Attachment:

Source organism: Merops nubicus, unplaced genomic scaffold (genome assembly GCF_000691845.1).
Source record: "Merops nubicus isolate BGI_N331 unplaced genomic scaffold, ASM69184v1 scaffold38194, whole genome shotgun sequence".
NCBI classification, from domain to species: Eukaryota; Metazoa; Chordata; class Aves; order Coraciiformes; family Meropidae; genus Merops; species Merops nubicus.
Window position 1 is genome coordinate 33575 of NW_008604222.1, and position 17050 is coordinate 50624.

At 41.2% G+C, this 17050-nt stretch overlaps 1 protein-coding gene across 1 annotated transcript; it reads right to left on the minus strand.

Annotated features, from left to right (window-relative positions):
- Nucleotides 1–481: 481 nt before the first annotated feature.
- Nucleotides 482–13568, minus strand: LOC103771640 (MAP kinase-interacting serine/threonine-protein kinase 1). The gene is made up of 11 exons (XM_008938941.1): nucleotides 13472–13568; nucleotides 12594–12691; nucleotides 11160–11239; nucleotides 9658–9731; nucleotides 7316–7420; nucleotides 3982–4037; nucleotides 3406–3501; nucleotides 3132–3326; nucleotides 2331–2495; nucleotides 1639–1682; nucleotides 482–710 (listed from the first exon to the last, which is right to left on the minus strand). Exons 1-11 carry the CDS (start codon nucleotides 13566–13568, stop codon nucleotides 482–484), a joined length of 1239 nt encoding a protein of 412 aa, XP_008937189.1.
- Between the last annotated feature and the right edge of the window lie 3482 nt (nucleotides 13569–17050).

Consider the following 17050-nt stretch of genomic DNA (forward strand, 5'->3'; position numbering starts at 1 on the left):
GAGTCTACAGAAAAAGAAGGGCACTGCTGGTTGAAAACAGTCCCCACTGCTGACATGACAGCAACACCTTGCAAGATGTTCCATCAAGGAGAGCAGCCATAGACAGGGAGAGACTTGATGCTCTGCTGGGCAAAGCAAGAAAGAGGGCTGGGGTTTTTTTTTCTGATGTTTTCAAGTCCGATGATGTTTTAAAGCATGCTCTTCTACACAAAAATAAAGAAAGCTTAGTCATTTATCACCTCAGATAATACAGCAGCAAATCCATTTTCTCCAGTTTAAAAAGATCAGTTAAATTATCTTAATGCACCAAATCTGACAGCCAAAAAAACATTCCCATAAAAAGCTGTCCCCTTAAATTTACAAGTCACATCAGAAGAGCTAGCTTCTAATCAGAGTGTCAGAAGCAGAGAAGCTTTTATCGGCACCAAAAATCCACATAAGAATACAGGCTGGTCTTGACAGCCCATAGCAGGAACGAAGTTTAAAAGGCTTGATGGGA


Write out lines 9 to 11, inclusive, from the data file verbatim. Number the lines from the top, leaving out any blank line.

- Between the last annotated feature and the right edge of the window lie 3482 nt (nucleotides 13569–17050).

Consider the following 17050-nt stretch of genomic DNA (forward strand, 5'->3'; position numbering starts at 1 on the left):
GAGTCTACAGAAAAAGAAGGGCACTGCTGGTTGAAAACAGTCCCCACTGCTGACATGACAGCAACACCTTGCAAGATGTTCCATCAAGGAGAGCAGCCATAGACAGGGAGAGACTTGATGCTCTGCTGGGCAAAGCAAGAAAGAGGGCTGGGGTTTTTTTTTCTGATGTTTTCAAGTCCGATGATGTTTTAAAGCATGCTCTTCTACACAAAAATAAAGAAAGCTTAGTCATTTATCACCTCAGATAATACAGCAGCAAATCCATTTTCTCCAGTTTAAAAAGATCAGTTAAATTATCTTAATGCACCAAATCTGACAGCCAAAAAAACATTCCCATAAAAAGCTGTCCCCTTAAATTTACAAGTCACATCAGAAGAGCTAGCTTCTAATCAGAGTGTCAGAAGCAGAGAAGCTTTTATCGGCACCAAAAATCCACATAAGAATACAGGCTGGTCTTGACAGCCCATAGCAGGAACGAAGTTTAAAAGGCTTGATGGGA